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A. The meal:
Dipping the Challah in honey: During the Shabbos meals, after Hamotzi, one dips the Challah in honey. Nevertheless, one should also have salt on the table. See the section on Rosh Hashanah Chapter 2 Halacha 5 for the full details of this matter!
What is the law if on Shabbos Teshuvah one forgot to say Ritzei?
If one did not recite Ritzei on Shabbos Shuvah it follows the same classical laws of every Shabbos, that if he remembered only after already saying “Baruch” of the fourth blessing, or after completing Birchas Hamazon, then he must repeat from the beginning of Birchas Hamazon and recite Ritzei. However, some Poskim rule that the law of Ritzei on Shabbos Shuva follows the same law as Yaaleh Veyavo on Rosh Hashanah, and hence one is to only repeat Birchas Hamazon if it was forgotten by the night meal of Shabbos and not if it was forgotten during the day meal.
B. The Davening:
Hamelech Hakadosh in Meiyn Sheva: On Shabbos Teshuvah the Chazan inserts in the blessing of Meiyn Sheva, recited [after Shemoneh Esrei of Maariv] on Friday night, the words “Hamelech Hakadosh”. [Likewise, when the congregation customarily recites the paragraph of Magen Avos they say the words Hamelech Hakadosh in place of Hakeil Hakadosh.] The Chazan however concludes the blessing only with the words of Shabbos [Mikadeish Hashabbos].
Haftorah: The Haftorah of Shuva Yisrael is read this Shabbos. The Chabad custom slightly varies from the custom of the world regarding where to end the Haftorah.
Omitting Vihi Noam: When Yom Kippur falls on a weekday, including if it falls on Erev Shabbos, the entire prayer of Vayehi Noam is customarily omitted on the Motzei Shabbos directly prior to the Holiday. If however the Holiday [or Yom Kippur] falls on Shabbos, Vayehi Noam is recited the previous Motzei Shabbos.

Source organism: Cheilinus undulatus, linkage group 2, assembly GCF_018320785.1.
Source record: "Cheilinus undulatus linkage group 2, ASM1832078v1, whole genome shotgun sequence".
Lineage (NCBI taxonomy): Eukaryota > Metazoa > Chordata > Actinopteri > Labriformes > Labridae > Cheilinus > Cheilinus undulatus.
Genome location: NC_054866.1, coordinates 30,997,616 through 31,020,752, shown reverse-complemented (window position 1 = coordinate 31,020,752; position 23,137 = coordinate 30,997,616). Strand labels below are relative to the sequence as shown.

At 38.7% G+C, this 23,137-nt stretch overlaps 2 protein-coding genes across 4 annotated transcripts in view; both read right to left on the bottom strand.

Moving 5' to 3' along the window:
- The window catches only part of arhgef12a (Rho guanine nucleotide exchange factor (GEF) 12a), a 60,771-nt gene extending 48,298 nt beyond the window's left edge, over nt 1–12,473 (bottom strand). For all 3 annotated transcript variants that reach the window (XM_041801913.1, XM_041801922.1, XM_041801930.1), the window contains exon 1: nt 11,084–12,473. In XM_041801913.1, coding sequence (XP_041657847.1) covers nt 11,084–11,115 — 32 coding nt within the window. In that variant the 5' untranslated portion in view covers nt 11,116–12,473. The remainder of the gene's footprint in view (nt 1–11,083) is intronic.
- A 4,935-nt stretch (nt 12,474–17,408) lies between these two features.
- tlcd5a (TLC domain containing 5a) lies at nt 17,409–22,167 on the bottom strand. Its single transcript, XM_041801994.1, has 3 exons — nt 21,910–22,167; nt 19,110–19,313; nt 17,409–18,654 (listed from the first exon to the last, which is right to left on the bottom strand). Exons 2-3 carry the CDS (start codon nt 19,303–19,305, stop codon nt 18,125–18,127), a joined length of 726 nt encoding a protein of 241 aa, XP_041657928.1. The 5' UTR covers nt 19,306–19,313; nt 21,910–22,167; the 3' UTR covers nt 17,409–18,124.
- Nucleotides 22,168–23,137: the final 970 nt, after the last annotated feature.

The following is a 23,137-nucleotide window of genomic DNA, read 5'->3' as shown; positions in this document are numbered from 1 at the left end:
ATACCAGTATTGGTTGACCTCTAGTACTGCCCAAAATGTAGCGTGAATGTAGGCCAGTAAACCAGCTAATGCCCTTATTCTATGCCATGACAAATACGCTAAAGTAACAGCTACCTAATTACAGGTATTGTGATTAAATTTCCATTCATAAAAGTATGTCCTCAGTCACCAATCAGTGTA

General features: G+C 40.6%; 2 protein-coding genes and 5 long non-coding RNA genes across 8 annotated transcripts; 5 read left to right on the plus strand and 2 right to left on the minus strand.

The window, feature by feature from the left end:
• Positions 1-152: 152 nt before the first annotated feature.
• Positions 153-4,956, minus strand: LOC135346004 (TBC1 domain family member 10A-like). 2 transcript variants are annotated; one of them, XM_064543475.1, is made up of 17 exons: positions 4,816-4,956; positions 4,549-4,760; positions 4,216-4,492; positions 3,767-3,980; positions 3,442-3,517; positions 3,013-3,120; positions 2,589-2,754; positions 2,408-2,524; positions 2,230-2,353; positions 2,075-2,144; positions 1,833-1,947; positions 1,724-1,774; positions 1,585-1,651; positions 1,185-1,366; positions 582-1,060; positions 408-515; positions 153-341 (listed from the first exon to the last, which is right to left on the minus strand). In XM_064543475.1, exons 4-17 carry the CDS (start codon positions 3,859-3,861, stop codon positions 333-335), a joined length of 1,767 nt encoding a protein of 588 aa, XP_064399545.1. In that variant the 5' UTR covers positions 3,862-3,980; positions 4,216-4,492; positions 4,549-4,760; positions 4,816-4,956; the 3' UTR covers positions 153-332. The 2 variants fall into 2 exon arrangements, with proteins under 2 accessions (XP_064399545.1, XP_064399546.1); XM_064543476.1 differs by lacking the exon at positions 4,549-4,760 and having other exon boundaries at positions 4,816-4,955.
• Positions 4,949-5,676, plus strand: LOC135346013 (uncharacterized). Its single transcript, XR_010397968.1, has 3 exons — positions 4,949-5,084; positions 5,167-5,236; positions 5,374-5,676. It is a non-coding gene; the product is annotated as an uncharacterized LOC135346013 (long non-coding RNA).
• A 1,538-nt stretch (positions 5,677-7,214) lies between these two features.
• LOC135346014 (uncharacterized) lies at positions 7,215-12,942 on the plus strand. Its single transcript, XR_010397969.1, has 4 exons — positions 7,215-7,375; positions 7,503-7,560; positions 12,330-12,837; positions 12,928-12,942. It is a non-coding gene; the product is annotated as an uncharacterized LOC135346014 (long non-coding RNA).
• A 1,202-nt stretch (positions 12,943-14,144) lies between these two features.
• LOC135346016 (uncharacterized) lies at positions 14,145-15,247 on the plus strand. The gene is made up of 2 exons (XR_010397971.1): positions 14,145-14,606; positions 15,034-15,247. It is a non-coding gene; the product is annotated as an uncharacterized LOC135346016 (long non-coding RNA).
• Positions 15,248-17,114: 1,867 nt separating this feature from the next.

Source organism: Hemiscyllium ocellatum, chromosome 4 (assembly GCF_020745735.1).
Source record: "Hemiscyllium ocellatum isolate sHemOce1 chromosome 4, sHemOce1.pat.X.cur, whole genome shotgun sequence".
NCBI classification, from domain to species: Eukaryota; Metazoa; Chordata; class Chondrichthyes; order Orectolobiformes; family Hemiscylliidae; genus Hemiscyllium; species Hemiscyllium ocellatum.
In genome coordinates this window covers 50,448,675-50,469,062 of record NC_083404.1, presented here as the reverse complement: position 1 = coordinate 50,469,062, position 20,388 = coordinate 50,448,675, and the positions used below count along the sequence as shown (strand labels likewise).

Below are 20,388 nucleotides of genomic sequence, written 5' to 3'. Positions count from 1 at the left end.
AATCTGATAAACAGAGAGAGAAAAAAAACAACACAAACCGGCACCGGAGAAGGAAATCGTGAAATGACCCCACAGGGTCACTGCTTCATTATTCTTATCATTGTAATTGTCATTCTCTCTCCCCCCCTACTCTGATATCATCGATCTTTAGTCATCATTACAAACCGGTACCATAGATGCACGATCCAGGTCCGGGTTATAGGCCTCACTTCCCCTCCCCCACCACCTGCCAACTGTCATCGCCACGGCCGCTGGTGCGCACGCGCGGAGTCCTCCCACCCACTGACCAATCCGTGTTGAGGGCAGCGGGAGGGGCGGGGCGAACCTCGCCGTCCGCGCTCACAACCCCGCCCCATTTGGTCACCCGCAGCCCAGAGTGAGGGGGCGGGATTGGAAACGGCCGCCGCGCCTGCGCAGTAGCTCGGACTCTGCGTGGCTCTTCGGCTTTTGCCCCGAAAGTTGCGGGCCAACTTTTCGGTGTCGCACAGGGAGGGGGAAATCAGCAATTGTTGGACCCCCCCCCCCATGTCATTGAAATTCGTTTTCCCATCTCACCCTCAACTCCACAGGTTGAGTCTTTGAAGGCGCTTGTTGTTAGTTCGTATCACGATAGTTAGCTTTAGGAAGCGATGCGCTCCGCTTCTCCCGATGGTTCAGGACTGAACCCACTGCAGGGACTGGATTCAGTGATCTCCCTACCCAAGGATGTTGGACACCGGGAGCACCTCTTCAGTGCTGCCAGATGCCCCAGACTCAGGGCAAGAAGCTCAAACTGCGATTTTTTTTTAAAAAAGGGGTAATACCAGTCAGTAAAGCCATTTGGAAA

If in Meiyn Sheva the Chazan said Hakeil Hakadosh instead of Hamelech Hakadosh must he repeat the Meiyn Sheva?
He is not to repeat the blessing. Nevertheless, if the Chazan remembers prior to saying G-d’s name in the blessing of Mikadeish Hashabbos then he is to go back and say it. See our Sefer “The laws & Customs of Rosh Hashanah” Aseres Yimei Teshuvah Chapter 2 for the full details of this subject!
Everyone comes to Shul:
It is customary of all Jews to come with their entire families, men women and children to Shul and to hear Kerias Hatorah.
The Drasha/speech of Shabbos Shuva:
It is customary for the Rabbi to expound on the laws of the Holiday of Sukkos [and Yom Kippur] on the Shabbos prior to Yom Kippur, which is called Shabbos Shuva. The main purpose of this speech is to expound and teach the people the ways of G-d and what must be done [on the holiday], unlike the custom today [that the speech surrounds other topics].
Lighting a Teshuvah candle:
On the eve of Shabbos Teshuvah, it is customary in the Rebbe’s household to kindle [a twenty-four-hour candle which is known as] a “Teshuvah light”. [The Rebbe once stated that it is the Chabad custom to light three Teshuvah candles on Erev Shabbos Teshuvah.]
On Shabbos Shuva one is to take upon himself good resolutions in all matters of Torah, Avoda, and Gemilas Chasadim. Gemilas Chasadim can be performed also on Shabbos by accepting guests with joy.
Being extra careful in the laws of Shabbos:
On this Shabbos, extra care must be taken not to transgress any of the Shabbos laws. This especially applies to the laws of Amira Lenachri of which unfortunately many give a lenient hand towards it.
Sparks of Chassidus:
Elevates all the Shabbosim:
The Teshuvah of Shabbos Shuva has ability to rectify and elevate all the previous Shabbosim of the year.
Teshuvah or Shuva?
Shuva is a command to return. Teshuvah is a statement. Thus, the two names of this Shabbos relate the following message: Even one who has already done Teshuvah, as is expected by the time we have reached this Shabbos, nevertheless he too is commanded “Shuva” to return, to perform a higher level of Teshuvah. Teshuvah is in the heart, and the feelings of the heart have many facets, depth upon depth.